Monroe Township, Tipp City, Ohio  45371

4 E. Main Street
Tipp City, OH 45371

Office Hours
Monday - Friday
8 AM - 5 PM

Phone: 937-667-3136

Monroe Township Seal, Miami County, Ohio
Monroe Township Cemeteries | Miami County, Ohio


Monroe Township Cemeteries

Frederick Cemetery

Frederick CemeteryAlso known as "Mill Creek" is located on the Montgomery County Line Road in the burg of Frederick. This burg was also formerly known as Fidelity and then Fredericktown. Early in the 1800s the Mill Creek Quaker Monthly Meeting Church was located here. Next to this site was their burial grounds.

Frederick Yount, youngest son of John & Mary (Lowe) Yount, had the stone wall built around the cemetery before his death in 1880. Early families of this Quaker Meeting (church)were: Pearson, Jenkins, Compton, Commons, Beeson, Cooper, Earnhart, Coppock, Curtis, Davis, Duncan, Evans, Furnas, Harris, Hollinsworth, Hutchins, Iddings, Inscoe, Jay, Jones, Macy, Mendenhall, Mills, Neal, Patty, Russell, Swallow, Teague, Thomas, Yount and others. It's possible some of these members were buried here. There are monthly Mill Creek Meeting records under "The Ohio Quaker Genealogical Records." Some burials for the Frederick Cemetery could possibly be found in these records.

There have been no official readings of the remaining headstones by township personnel, although there have been early readings by other interested parties.

Hyattsville Cemetery

Hyattsville CemeteryHyattsville, was the neighboring town to Tippecanoe in the early 1800s and was started by Henry J. Hyatt in 1833. Seeing the need for a cemetery, on June 21, 1836 a parcel of land containing 80 ½ rods was deeded to the trustees of the Methodist Meeting House in Hyattsville. These trustees were: Levi Wells, Henry J. Hyatt, Jacob Chrisman, and William B. McCaulally.

The cemetery stayed in Methodist possession until they relinquished Hyattsville Cemetery to Monroe Township in October of 1988. In order to preserve the memories of those laid to rest there, the Monroe Township Trustees began a renovation of the Hyattsville Cemetery in 1992. Many groups had previously tried to clean the disarrayed area prior to the township's possession resulting in the stones being moved and/or removed.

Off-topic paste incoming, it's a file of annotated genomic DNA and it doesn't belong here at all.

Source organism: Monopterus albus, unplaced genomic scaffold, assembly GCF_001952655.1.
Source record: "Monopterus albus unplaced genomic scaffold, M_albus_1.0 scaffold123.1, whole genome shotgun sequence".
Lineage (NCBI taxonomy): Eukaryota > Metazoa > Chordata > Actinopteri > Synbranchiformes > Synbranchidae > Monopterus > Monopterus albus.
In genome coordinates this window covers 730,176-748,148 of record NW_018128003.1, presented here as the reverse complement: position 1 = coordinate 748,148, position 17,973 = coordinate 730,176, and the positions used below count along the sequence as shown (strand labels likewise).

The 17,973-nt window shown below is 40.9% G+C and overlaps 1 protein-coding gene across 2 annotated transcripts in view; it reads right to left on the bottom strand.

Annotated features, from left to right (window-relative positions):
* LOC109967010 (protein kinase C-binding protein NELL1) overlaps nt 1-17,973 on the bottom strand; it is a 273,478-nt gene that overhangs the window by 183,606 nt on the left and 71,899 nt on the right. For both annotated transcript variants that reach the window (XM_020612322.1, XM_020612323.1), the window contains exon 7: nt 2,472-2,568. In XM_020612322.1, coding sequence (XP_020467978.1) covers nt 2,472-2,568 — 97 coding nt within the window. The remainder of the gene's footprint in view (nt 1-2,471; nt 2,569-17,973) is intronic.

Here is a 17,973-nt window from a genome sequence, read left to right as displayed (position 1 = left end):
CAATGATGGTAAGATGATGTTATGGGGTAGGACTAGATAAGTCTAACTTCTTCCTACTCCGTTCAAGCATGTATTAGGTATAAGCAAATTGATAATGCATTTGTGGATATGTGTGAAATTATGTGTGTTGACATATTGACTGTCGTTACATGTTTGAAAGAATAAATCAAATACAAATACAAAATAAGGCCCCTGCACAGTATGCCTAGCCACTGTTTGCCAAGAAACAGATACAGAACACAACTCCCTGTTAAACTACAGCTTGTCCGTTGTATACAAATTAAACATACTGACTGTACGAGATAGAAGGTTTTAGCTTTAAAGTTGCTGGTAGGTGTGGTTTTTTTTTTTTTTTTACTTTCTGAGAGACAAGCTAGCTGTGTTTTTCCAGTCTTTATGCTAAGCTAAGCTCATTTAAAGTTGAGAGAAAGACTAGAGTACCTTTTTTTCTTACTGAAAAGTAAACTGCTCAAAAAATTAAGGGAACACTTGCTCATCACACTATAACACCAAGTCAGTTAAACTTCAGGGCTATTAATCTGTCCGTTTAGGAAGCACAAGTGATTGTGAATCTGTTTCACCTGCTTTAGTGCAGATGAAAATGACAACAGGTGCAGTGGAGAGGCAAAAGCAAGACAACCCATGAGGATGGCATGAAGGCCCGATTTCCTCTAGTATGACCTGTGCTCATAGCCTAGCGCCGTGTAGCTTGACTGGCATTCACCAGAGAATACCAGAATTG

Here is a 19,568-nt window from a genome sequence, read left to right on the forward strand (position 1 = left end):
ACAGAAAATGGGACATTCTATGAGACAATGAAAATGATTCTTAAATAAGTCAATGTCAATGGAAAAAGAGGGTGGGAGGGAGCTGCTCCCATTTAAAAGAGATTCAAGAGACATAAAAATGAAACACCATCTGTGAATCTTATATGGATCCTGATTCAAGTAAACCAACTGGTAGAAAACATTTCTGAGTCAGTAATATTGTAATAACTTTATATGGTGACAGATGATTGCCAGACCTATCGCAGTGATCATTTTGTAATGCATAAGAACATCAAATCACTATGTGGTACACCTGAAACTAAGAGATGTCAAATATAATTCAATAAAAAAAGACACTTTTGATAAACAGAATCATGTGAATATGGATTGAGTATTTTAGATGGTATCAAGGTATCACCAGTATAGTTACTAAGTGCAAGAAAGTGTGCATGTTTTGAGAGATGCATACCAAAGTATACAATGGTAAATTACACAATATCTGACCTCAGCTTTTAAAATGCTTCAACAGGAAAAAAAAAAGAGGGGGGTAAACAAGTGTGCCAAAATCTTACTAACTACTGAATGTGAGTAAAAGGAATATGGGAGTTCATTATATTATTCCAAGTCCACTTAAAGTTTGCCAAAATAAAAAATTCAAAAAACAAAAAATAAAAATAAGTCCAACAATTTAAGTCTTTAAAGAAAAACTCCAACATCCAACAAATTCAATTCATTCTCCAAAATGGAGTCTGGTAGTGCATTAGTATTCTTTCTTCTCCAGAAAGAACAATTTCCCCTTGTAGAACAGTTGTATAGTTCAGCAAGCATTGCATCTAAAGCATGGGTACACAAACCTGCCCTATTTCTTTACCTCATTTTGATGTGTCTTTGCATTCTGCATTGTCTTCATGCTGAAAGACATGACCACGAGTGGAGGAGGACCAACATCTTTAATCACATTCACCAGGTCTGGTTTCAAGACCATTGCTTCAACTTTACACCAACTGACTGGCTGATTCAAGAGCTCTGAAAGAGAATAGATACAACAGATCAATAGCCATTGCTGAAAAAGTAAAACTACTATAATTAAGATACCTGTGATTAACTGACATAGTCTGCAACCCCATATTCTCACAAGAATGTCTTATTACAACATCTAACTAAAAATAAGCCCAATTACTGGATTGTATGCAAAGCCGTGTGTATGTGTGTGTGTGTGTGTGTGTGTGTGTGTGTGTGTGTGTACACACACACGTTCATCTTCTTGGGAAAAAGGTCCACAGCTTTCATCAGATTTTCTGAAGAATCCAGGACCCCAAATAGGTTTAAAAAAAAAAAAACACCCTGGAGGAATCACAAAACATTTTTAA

When the township undertook the task of cleaning the area, they worked in co-operation with the Tippecanoe Historical Society. The township had the stones cleaned, returned and grouped in into three monuments constructed in a visual architectural presentation with the monuments erected on three separate mounds. These mounds included placement of the remaining full markers and broken pieces of markers on the dirt banks so they can be easily seen and kept from falling over. A Rededication Ceremony was presented on September 24, 1999.

The following is a compilation of stone readings, prior readings and histories. The underlined and bold names on this list are those for which other sources have a different spelling.  Read compilation...

Maple Hill Cemetery

Maple Hill CemeteryMaple Hill Cemetery is a forty-acre cemetery at the corner of Evanston Road and Hyatt Street in Tipp City, Ohio. Although some records say 1874, it is difficult to say when Maple Hill Cemetery was actually established. Early records are scant, sketchy and difficult to read.